A spokesperson for the Colorado 4th Judicial District Attorney’s Office declined to comment on whether Aldrich’s gender identity would disqualify them from any charges related to the fatal shooting, and said, “The evidence will direct the appropriate charges.”

Attorneys for Aldrich requested that the arrest warrant be unsealed, but did not respond to further requests for comment.

Shooting suspect Anderson Aldrich is shown in their custody photo.

(Colorado Springs Police Department)

Aldrich was born on May 20, 2000, to Laura Voebel and Aaron Brink in California, according to Orange County court records. The following year, Brink filed for divorce, and Phoebe was granted full custody of their child, without granting visitation rights to Brink.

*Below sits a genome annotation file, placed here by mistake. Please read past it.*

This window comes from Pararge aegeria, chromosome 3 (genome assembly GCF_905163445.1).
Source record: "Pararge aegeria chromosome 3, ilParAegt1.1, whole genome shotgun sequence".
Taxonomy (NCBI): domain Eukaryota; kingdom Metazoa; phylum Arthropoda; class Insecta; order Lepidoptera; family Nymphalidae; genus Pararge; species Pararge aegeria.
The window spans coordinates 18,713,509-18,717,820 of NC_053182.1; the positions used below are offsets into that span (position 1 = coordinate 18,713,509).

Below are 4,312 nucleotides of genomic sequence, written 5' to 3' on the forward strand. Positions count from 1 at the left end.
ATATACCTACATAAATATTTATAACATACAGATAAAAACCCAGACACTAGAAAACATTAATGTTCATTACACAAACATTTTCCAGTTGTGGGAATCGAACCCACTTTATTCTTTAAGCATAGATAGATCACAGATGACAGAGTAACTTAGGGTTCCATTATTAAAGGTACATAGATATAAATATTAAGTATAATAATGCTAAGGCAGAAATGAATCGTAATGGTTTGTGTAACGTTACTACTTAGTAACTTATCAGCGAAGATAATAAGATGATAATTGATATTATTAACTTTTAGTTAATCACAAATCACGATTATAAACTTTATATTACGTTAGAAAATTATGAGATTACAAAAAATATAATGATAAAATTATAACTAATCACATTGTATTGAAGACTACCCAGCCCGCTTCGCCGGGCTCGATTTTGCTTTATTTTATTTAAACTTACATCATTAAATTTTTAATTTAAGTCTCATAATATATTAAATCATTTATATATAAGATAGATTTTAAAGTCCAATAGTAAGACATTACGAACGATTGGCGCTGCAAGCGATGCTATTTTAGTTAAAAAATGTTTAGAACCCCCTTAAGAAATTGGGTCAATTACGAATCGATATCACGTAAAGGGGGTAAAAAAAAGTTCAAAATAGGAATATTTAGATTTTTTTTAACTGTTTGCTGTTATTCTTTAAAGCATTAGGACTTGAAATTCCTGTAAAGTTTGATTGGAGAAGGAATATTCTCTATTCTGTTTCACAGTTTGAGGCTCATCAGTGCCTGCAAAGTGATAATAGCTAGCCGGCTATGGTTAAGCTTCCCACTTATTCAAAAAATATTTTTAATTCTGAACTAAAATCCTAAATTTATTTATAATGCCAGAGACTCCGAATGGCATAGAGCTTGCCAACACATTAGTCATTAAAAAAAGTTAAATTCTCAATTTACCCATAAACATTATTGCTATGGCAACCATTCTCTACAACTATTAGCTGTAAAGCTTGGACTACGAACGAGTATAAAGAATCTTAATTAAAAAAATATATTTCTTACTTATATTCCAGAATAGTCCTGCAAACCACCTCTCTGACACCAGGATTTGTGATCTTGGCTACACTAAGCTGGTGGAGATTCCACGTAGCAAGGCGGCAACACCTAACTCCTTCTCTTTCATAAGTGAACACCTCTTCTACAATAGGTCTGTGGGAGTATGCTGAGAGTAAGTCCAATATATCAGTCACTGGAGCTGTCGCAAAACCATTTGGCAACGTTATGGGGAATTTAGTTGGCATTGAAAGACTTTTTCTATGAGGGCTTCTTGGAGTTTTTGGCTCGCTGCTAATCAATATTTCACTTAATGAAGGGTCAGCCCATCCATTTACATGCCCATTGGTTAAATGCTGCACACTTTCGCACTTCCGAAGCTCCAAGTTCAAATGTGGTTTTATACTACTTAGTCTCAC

In the following years, the Aldrichs moved with their mother to Texas and then to Colorado, sometimes living with their maternal grandmother. They also have a younger brother, according to Voepel’s Facebook page.

Aldrich is the grandson of California Representative Randy Voeppel (R-Santi), an aide to the lawmaker told the Times Monday.

The outgoing state representative had previously allied himself with the Tea Party movement and later drew criticism for comments that likened the January 6 insurrection at the US Capitol to the shooting of “Lexington and Concord” in the Revolutionary War. The aide said he declined to comment further about his grandson on Monday.

Court records show that Aldrich’s parents had criminal records. Laura Voeppel was found guilty of a reduced charge of criminal mischief in San Antonio and sentenced to five years of probation, according to court documents.

Aldrich’s father, Brink, was arrested on drug charges and other crimes. Brink was an avid MMA fighter, according to the Colorado Springs Gazette. He appeared in an episode of the reality TV series “Intervention,” according to his IMDb page.